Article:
The apricot tree originated in Western Asia (Armenia) or in China. This small tree, with dark green leaves, ovoid and bright, tolerates moderate heat and is currently grown mainly in the Mediterranean region, Hungary, South Africa, Australia and the USA. (California and Utah). Apricots are usually eaten raw, but they are also used in the preparation of compotes, jams, juices, dried fruit, preserves, fruit jellies, brandy and apricot liqueur (Marillenlikör). The seed of this orange-red fruit is used in the confectionery industry in a similar way to how almond seeds are used (Persipán, a substitute for marzipan).
With its (40-50%) oil content, the bones are also used in the production of apricot kernel oil, which is obtained by passing the carved apricot kernels through a mechanical press (cold-pressed apricot oil rarely commercialized). In general, the raw product (if it is not intended for seasoning) is refined (refined apricot oil). The refined apricot oil is medium yellow in color with characteristic odor and taste (apricot), while the refined product is pale or medium yellow, with a mild taste and a weak and characteristic odor.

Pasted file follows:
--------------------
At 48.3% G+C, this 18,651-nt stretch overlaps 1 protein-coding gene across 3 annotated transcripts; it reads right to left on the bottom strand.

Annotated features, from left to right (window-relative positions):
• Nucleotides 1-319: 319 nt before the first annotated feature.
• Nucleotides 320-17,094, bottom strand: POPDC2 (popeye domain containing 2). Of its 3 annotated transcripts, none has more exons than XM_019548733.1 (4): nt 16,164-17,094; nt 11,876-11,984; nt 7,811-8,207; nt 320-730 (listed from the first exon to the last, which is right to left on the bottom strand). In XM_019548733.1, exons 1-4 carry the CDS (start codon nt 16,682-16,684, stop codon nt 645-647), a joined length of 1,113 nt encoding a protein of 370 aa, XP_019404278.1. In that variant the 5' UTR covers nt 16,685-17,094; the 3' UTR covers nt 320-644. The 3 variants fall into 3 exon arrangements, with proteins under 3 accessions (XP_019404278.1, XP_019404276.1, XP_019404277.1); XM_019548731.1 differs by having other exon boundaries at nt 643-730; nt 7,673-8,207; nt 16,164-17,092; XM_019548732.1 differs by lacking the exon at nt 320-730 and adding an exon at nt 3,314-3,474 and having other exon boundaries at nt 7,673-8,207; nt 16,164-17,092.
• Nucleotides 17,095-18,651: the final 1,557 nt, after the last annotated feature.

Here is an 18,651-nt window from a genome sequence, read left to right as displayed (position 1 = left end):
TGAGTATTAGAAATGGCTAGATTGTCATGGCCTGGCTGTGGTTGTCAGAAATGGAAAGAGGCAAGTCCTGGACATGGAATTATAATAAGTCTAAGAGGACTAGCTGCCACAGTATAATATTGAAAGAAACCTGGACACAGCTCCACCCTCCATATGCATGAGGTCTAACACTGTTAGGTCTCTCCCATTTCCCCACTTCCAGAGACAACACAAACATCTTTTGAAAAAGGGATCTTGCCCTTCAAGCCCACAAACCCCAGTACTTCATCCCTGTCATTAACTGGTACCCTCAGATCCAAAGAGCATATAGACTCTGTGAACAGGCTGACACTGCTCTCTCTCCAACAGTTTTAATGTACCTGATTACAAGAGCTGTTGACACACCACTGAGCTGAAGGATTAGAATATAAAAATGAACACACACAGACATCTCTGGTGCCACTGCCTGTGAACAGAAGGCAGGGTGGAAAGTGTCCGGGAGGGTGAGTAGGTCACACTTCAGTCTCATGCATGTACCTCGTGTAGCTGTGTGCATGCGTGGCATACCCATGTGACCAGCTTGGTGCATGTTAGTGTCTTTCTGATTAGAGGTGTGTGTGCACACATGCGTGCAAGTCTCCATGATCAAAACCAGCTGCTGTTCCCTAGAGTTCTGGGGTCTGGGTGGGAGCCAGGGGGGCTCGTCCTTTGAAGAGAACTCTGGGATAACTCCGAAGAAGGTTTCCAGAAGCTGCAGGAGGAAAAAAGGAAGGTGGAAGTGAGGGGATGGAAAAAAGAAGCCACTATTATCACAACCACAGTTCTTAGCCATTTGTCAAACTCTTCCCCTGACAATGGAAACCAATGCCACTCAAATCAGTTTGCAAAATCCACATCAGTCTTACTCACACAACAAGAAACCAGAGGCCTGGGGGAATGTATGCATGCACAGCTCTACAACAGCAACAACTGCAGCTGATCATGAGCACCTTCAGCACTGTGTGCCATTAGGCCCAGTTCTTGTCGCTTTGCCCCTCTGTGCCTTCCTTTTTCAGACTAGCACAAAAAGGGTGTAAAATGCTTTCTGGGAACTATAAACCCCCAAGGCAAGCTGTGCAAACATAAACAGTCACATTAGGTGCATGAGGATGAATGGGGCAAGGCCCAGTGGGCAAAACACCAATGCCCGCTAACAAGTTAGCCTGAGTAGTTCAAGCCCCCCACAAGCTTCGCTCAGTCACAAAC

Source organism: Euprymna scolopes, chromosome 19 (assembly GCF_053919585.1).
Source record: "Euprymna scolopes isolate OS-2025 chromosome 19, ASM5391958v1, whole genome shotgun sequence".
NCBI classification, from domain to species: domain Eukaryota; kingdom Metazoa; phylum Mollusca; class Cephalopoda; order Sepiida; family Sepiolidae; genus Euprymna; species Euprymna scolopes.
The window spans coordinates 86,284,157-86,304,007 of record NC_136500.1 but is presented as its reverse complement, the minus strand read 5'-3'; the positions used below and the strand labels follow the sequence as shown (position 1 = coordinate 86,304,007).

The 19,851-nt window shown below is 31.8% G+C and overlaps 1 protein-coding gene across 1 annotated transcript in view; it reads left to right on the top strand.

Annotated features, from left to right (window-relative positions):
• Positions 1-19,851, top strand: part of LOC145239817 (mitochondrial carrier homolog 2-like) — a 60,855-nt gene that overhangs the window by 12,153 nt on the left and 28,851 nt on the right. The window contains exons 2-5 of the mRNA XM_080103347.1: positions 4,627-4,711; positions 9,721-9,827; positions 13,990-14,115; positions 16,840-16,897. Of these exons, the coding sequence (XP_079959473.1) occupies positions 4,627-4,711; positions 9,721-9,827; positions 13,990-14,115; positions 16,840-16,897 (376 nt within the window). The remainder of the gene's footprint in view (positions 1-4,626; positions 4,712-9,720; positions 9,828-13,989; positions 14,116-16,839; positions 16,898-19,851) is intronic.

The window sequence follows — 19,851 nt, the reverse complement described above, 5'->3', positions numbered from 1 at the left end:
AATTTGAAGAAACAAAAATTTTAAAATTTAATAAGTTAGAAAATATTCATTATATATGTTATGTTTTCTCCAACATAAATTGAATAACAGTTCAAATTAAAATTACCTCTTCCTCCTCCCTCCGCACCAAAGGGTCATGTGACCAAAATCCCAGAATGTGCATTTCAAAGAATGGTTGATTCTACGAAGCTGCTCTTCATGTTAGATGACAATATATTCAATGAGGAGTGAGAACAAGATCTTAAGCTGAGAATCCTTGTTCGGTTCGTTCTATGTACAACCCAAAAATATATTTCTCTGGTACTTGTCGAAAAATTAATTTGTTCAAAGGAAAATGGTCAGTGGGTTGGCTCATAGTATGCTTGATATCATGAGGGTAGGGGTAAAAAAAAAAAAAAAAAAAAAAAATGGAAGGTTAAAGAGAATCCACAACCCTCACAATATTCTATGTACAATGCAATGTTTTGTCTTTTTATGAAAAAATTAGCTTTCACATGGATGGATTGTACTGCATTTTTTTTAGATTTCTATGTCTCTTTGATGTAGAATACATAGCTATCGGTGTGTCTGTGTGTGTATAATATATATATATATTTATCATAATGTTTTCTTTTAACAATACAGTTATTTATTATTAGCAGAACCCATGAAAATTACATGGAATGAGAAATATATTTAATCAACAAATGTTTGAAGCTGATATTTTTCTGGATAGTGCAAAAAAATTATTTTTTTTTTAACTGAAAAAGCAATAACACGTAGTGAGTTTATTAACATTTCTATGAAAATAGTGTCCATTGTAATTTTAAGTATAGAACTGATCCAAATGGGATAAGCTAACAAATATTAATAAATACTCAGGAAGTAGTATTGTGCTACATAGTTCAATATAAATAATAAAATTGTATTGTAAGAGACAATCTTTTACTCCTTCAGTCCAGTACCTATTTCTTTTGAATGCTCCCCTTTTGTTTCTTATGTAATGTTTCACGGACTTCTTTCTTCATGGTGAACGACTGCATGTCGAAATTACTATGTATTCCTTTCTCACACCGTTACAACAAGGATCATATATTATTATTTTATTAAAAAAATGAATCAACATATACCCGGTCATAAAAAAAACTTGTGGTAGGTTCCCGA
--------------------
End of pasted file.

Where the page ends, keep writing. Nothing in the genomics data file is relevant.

Specifically, apricot oil contains oleic acid (58-68%), linoleic (22-31%) and palmitic (3-10%). It is a strongly unsaturated oil and tends, therefore, to become rancid quickly, so it is sold in small quantities. Apricots are very closely related to almonds. This is reflected in the fatty acid composition of the oil. Differentiation is possible, using a reactive color, but this is not always effective. Apricot oil is used almost exclusively in the cosmetics industry, for body products (soaps, ointments, creams) and hair products (shampoos). It is rarely used in the confectionery industry and is rarely used as table oil.